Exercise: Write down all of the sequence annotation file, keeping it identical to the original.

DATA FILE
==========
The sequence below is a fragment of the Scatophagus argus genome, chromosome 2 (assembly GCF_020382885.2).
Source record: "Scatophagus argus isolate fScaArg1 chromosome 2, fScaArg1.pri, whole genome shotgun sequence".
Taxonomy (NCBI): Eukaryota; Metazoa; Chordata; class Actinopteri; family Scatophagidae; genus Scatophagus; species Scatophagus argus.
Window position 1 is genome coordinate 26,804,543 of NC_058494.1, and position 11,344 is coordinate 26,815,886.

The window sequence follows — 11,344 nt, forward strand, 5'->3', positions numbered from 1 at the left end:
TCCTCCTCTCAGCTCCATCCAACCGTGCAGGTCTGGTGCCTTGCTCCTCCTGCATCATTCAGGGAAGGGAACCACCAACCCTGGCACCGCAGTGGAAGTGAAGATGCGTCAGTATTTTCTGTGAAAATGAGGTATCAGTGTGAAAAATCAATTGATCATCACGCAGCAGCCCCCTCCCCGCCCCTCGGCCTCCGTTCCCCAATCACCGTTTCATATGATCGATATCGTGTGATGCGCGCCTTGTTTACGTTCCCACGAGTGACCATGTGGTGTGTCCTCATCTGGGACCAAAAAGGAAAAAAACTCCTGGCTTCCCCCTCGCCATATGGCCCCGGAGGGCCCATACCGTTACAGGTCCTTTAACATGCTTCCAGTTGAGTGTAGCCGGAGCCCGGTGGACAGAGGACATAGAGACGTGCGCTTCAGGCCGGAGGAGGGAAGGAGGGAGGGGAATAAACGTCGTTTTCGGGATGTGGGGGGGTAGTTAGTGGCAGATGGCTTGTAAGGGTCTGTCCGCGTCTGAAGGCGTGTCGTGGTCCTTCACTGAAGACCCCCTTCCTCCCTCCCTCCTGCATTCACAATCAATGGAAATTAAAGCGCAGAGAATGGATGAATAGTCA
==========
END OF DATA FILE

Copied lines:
The sequence below is a fragment of the Scatophagus argus genome, chromosome 2 (assembly GCF_020382885.2).
Source record: "Scatophagus argus isolate fScaArg1 chromosome 2, fScaArg1.pri, whole genome shotgun sequence".
Taxonomy (NCBI): Eukaryota; Metazoa; Chordata; class Actinopteri; family Scatophagidae; genus Scatophagus; species Scatophagus argus.
Window position 1 is genome coordinate 26,804,543 of NC_058494.1, and position 11,344 is coordinate 26,815,886.

The window sequence follows — 11,344 nt, forward strand, 5'->3', positions numbered from 1 at the left end:
TCCTCCTCTCAGCTCCATCCAACCGTGCAGGTCTGGTGCCTTGCTCCTCCTGCATCATTCAGGGAAGGGAACCACCAACCCTGGCACCGCAGTGGAAGTGAAGATGCGTCAGTATTTTCTGTGAAAATGAGGTATCAGTGTGAAAAATCAATTGATCATCACGCAGCAGCCCCCTCCCCGCCCCTCGGCCTCCGTTCCCCAATCACCGTTTCATATGATCGATATCGTGTGATGCGCGCCTTGTTTACGTTCCCACGAGTGACCATGTGGTGTGTCCTCATCTGGGACCAAAAAGGAAAAAAACTCCTGGCTTCCCCCTCGCCATATGGCCCCGGAGGGCCCATACCGTTACAGGTCCTTTAACATGCTTCCAGTTGAGTGTAGCCGGAGCCCGGTGGACAGAGGACATAGAGACGTGCGCTTCAGGCCGGAGGAGGGAAGGAGGGAGGGGAATAAACGTCGTTTTCGGGATGTGGGGGGGTAGTTAGTGGCAGATGGCTTGTAAGGGTCTGTCCGCGTCTGAAGGCGTGTCGTGGTCCTTCACTGAAGACCCCCTTCCTCCCTCCCTCCTGCATTCACAATCAATGGAAATTAAAGCGCAGAGAATGGATGAATAGTCA